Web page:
What exactly are the laws for minors owning guns in North Carolina?


Brooke Cain, The News & Observer (Raleigh)

When it comes to the purchase of firearms by minors in North Carolina, the rules are clear: no one under 21 can buy handguns and no one under 18 can buy handguns. long guns, such as shotguns or rifles.

The state actually adheres to federal standards when it comes to these age restrictions.

But the rules are different in North Carolina when it comes to the possession of firearms. And it can get a little confusing.

  • North Carolina law makes it a misdemeanor for anyone under the age of 18 to own a gun.
  • But there is no similar NC law dealing specifically with the possession of “long guns” — rifles, shotguns and shotguns (except for a law that allows children under 12 to handle firearms with permission or under the supervision of adults).

People also read…

So what exactly are the rules for minors owning or using firearms? A little ago.

Less than 12 years. A child under 12 must have permission from their parent or guardian to possess or use a firearm, whether loaded or unloaded, or under adult supervision, says NC 14-316. . Violation is a misdemeanor.

Keep firearms away from minors. According to North Carolina Law 14-315.1, people who own firearms and live with minors have a responsibility to store firearms in a way that unsupervised minors cannot access them.

The penalty for not doing so is a class 1 misdemeanor – but only in certain circumstances: if this firearm is obtained without authorization and the minor displays the weapon in a public place or in a threatening manner, transports it to “educational property”, causes injury or death (not in self-defense), or uses it to commit a crime.

The law is long, but specifies that the adult may be liable if the firearm is stored “in such a condition that it can be unloaded and in such a way that the person knew or ought to have known that a unsupervised minor could have access to the firearm.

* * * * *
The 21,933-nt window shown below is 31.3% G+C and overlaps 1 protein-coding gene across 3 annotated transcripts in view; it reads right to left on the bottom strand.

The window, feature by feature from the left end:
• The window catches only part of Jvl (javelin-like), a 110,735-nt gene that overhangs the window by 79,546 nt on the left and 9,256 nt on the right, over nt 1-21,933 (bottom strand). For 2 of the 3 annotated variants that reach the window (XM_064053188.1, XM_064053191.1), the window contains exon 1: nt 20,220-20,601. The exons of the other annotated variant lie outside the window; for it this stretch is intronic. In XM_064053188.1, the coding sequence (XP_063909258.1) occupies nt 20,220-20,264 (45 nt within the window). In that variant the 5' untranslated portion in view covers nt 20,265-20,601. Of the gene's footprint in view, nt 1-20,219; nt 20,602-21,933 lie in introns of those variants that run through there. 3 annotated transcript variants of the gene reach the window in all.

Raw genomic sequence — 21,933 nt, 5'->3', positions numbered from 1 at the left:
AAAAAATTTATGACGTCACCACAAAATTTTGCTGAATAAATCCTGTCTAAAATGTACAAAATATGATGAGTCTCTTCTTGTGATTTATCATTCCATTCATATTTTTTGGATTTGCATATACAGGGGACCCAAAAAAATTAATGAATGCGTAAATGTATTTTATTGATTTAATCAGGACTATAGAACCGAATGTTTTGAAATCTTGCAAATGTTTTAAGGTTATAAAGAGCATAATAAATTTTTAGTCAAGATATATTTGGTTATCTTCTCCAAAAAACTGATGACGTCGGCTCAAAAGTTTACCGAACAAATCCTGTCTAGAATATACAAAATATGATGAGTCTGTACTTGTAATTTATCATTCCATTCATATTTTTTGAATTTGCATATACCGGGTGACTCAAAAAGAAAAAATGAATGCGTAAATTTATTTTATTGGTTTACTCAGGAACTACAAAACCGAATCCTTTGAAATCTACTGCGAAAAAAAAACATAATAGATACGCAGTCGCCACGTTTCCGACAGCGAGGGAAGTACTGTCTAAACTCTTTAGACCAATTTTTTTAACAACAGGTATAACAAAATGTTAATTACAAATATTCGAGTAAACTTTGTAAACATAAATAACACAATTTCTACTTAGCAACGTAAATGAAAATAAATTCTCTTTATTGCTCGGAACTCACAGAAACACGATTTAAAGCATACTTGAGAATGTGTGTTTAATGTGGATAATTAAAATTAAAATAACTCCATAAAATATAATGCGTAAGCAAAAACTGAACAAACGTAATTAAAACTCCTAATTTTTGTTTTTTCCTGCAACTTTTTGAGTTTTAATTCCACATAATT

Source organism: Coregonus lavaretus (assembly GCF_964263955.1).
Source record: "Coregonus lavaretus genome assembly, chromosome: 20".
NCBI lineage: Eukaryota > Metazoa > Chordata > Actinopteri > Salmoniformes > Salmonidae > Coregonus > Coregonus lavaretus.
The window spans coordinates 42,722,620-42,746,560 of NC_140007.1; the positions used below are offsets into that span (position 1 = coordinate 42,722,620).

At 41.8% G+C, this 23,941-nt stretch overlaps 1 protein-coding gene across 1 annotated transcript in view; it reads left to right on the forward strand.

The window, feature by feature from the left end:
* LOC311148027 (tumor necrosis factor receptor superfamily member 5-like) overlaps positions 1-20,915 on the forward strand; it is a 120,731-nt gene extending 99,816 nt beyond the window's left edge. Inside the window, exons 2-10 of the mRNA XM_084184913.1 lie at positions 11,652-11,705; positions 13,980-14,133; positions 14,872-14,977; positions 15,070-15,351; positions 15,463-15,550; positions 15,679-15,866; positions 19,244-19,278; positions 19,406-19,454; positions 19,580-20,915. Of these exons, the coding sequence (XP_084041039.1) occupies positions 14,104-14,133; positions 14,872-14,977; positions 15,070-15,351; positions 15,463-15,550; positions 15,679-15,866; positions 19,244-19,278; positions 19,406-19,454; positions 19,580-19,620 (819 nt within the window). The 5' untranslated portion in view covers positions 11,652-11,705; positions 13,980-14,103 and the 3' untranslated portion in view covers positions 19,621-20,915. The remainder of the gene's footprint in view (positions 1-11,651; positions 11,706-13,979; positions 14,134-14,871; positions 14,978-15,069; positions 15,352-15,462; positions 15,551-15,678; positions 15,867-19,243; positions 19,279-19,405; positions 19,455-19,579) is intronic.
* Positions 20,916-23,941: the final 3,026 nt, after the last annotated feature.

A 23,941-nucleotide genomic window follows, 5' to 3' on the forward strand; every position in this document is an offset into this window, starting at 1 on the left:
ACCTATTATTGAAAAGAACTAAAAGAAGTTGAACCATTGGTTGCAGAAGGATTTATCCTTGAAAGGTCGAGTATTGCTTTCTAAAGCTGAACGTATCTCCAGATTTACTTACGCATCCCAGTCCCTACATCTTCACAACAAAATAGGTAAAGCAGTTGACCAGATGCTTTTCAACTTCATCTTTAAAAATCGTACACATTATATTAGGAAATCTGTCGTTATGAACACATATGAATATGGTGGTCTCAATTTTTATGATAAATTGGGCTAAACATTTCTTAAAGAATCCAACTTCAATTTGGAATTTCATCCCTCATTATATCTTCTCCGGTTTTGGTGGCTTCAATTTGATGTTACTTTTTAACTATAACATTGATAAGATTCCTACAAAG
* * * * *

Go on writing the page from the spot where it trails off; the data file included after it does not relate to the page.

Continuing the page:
No weapons on school grounds. It’s a class 1 felony for anyone of any age possess or carry (openly or concealed) any type of firearm on “educational property” or at a school-sponsored extracurricular activity. If this gun is unloaded, it is a Class F felony. (Note: Does not apply to BB guns, stun guns, air rifles, or air pistols.).

It is also a class 1 felony of encourage or assist a minor (under 18) carry a firearm on educational property.

▪ No license required for “long guns”. You don’t need any type of license to own a “long gun,” which includes a rifle or shotgun, but you do need North Carolina ID and the buyer must pass a background check. (You need a permit to purchase a handgun.)

Why is it a crime to store a gun improperly, but not illegal for a minor to own a gun?

In North Carolina, it is not illegal for a minor to own a long gun, such as a shotgun or rifle. And yet, it can be a crime for a minor to gain access to a firearm if a parent or guardian has not properly secured it.

It all depends on what the miner does with the weapon they are accessing.

According to state law (GS 14-315.1), here are all the elements that must be present for improper storage of a firearm to be a crime:

“A person guilty of this offence:

(1) resides on the same premises as a minor, and

(4) puts away or leaves the firearm

(5)(a) in such a condition that the firearm can be unloaded and

(b) in such a way that the person knew or ought to have known that an unsupervised minor might have access to it, and

(a) has access to the firearm without the legal authorization of his parents or the person who has charge of the minor, and

(b)(i) unlawfully possesses the firearm on school property in violation of GS 14-269.2(b),

(ii) displays the firearm in a public place in a careless, angry or threatening manner,

(iii) causes bodily injury or death with the firearm without self-defence, or

(iv) uses it in the commission of a crime.

If all of these elements are met, the owner of the gun, who lives in the house with the minor and who has stored the gun in the manner described, can be found guilty of this criminal offense. It’s a class 1 misdemeanor.”


Comments are closed.